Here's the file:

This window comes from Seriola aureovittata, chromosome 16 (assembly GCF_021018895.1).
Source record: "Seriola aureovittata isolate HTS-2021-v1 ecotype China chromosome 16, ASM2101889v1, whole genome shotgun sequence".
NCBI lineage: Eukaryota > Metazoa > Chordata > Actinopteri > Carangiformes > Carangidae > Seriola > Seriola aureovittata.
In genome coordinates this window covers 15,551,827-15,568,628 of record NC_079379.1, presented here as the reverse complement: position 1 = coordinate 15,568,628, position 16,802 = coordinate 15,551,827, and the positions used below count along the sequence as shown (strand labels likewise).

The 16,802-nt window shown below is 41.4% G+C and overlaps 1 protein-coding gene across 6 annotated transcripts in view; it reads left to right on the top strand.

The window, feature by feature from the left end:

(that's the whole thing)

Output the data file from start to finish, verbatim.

This window comes from Seriola aureovittata, chromosome 16 (assembly GCF_021018895.1).
Source record: "Seriola aureovittata isolate HTS-2021-v1 ecotype China chromosome 16, ASM2101889v1, whole genome shotgun sequence".
NCBI lineage: Eukaryota > Metazoa > Chordata > Actinopteri > Carangiformes > Carangidae > Seriola > Seriola aureovittata.
In genome coordinates this window covers 15,551,827-15,568,628 of record NC_079379.1, presented here as the reverse complement: position 1 = coordinate 15,568,628, position 16,802 = coordinate 15,551,827, and the positions used below count along the sequence as shown (strand labels likewise).

The 16,802-nt window shown below is 41.4% G+C and overlaps 1 protein-coding gene across 6 annotated transcripts in view; it reads left to right on the top strand.

The window, feature by feature from the left end: